0
$\begingroup$

How can I solve the following equation: $z/w$
When
$z= 5+5i$ and
$ w =2-i$

$\endgroup$
6
  • $\begingroup$ Can I ask why you have not accepted answers on any of the questions you have asked yet? I appreciate that you are new to the site, but it is polite if people to take time to answer you to reward them for their efforts. $\endgroup$ Oct 30, 2012 at 16:49
  • $\begingroup$ Details here if needed math.stackexchange.com/faq#howtoask $\endgroup$ Oct 30, 2012 at 16:50
  • $\begingroup$ I tried to give plus reputation and click on the arrow - up As i really appreciated all the answers from u guys in here :). But it said I lacked reputation to do so. I simply though that was the only way to mark, how i appreciated. But thanks for elaborating it for me, I found the "function: accept answer". As I wasn't aware of the other function, until u just mentioned. $\endgroup$ Oct 30, 2012 at 16:59
  • 1
    $\begingroup$ Ok cool. Yeah, you can always accept an answer and it boosts your reputation to do so :) $\endgroup$ Oct 30, 2012 at 16:59
  • $\begingroup$ And now you can upvote comments and answers too... $\endgroup$ Oct 30, 2012 at 17:01

3 Answers 3

4
$\begingroup$

When dividing complex numbers the way to do it is to multiply by the conjugate on the top on bottom, so the bottom will become real.

$\frac{z}{w} = \frac{z\overline{w}}{w\overline{w}}$

In this case you have $$\frac{(5 + 5i)(2 +i)}{(2+i)(2-i)} = \frac{(5+5i)(2+i)}{5}$$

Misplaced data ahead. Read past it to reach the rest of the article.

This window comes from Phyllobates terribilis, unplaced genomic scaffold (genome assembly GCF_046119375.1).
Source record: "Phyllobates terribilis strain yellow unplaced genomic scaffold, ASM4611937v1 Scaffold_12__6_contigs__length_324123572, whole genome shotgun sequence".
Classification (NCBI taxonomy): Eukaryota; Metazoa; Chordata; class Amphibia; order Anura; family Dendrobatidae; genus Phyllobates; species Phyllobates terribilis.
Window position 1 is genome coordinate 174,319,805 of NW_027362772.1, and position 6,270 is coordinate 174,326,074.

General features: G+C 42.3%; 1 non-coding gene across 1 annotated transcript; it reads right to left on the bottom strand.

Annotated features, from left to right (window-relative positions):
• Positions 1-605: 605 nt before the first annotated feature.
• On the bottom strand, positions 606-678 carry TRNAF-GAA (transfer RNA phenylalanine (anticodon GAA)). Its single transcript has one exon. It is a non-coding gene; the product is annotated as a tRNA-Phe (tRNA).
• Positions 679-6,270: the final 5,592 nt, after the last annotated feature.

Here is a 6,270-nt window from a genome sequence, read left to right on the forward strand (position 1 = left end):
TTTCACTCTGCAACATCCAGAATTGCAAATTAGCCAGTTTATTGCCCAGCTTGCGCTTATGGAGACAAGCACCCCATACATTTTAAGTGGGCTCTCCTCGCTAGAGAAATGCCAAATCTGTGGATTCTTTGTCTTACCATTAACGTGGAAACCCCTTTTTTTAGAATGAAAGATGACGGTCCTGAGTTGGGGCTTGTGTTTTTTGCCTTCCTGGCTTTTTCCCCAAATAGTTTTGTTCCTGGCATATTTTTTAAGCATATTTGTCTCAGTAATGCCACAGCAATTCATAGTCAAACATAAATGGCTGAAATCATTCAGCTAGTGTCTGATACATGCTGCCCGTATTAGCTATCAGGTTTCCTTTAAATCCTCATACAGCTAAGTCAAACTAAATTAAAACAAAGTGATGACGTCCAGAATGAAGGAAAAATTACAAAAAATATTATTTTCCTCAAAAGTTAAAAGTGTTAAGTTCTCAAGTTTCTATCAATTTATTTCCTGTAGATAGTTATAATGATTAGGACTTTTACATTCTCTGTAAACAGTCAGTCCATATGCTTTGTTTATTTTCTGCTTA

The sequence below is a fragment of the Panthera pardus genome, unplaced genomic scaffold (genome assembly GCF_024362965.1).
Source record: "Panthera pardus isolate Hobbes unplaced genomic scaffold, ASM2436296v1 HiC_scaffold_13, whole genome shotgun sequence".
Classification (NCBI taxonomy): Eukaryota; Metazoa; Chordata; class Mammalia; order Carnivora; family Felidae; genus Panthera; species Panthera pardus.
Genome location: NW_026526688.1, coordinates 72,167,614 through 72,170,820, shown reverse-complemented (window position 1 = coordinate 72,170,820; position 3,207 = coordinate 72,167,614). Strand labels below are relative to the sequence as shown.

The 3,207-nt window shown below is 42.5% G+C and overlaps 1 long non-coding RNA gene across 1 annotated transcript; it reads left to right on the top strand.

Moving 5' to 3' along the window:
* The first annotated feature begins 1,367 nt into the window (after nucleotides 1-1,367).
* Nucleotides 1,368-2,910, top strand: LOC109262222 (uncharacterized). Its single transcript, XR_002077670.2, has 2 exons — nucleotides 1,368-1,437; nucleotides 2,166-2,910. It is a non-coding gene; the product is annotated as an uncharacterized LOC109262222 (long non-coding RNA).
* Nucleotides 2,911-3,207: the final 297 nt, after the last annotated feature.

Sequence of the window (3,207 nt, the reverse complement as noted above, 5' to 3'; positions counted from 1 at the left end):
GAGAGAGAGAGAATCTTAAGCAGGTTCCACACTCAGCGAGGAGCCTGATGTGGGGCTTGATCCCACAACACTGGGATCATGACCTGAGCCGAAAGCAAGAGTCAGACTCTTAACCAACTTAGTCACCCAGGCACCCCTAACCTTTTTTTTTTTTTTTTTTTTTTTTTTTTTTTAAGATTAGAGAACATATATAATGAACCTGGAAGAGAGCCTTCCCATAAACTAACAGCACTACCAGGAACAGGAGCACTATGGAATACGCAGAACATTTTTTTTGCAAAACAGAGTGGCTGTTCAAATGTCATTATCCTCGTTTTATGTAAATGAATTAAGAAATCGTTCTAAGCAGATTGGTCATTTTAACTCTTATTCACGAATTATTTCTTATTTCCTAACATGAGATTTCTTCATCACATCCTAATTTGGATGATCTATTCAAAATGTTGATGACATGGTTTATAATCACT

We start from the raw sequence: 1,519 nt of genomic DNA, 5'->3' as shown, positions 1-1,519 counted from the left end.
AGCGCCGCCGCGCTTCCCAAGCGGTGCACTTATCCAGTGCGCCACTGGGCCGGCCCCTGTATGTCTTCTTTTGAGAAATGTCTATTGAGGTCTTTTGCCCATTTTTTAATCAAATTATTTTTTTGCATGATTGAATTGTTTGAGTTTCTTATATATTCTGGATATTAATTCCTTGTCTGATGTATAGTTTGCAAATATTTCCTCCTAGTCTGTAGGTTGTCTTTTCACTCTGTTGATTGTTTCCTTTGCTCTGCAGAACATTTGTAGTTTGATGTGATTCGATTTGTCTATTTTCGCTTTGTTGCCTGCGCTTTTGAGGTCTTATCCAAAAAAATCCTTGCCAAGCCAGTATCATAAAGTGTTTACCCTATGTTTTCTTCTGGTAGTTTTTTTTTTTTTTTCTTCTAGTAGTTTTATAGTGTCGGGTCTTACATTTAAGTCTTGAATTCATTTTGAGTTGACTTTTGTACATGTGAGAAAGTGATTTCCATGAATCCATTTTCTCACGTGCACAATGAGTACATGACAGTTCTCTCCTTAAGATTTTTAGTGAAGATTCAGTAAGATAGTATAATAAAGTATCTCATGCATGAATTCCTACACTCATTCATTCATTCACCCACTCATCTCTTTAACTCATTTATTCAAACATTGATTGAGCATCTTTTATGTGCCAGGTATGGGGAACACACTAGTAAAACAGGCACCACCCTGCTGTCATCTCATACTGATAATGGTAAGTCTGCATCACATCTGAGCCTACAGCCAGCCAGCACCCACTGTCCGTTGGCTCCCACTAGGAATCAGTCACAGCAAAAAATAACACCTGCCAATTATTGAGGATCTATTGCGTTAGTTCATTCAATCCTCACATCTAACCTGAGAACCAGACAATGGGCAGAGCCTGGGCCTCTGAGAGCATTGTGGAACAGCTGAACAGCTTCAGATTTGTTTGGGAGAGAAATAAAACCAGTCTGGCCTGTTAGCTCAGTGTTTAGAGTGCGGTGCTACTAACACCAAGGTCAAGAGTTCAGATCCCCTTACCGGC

So now that the bottom is real I'm sure you can solve it!

$\endgroup$
2
  • $\begingroup$ So i get $10+5i+10i+5i*i$=$15i+5$ Then we divide with 5 and get the result = $1+3i$ Thanks alot $\endgroup$ Oct 30, 2012 at 17:25
  • $\begingroup$ @AlekOliver Yeah thats right, glad I could help. $\endgroup$
    – Deven Ware
    Oct 30, 2012 at 17:47
3
$\begingroup$

You first need to find $$w^{-1}=(2-i)^{-1}$$

This is $$\frac{\bar w }{|w|^2}$$

which is $$\frac{2+i}{5}$$

Then you can easily find $$zw^{-1}$$

ADD For any complex number $w=a+bi\neq 0$ we define its modulus as $$|w|=\sqrt {a^2+b^2}$$ and it's conjugate as $$\bar w =a-bi$$

Note that $$w\bar w =a^2+b^2=|w|^2$$

so we can conclude that for every $w\neq 0$, $$w^{-1}=\frac{\bar w }{|w|^2}$$

$\endgroup$
1
$\begingroup$

Multiply the top and bottom by the complex conjugate of $w$.

$\endgroup$

You must log in to answer this question.

Not the answer you're looking for? Browse other questions tagged .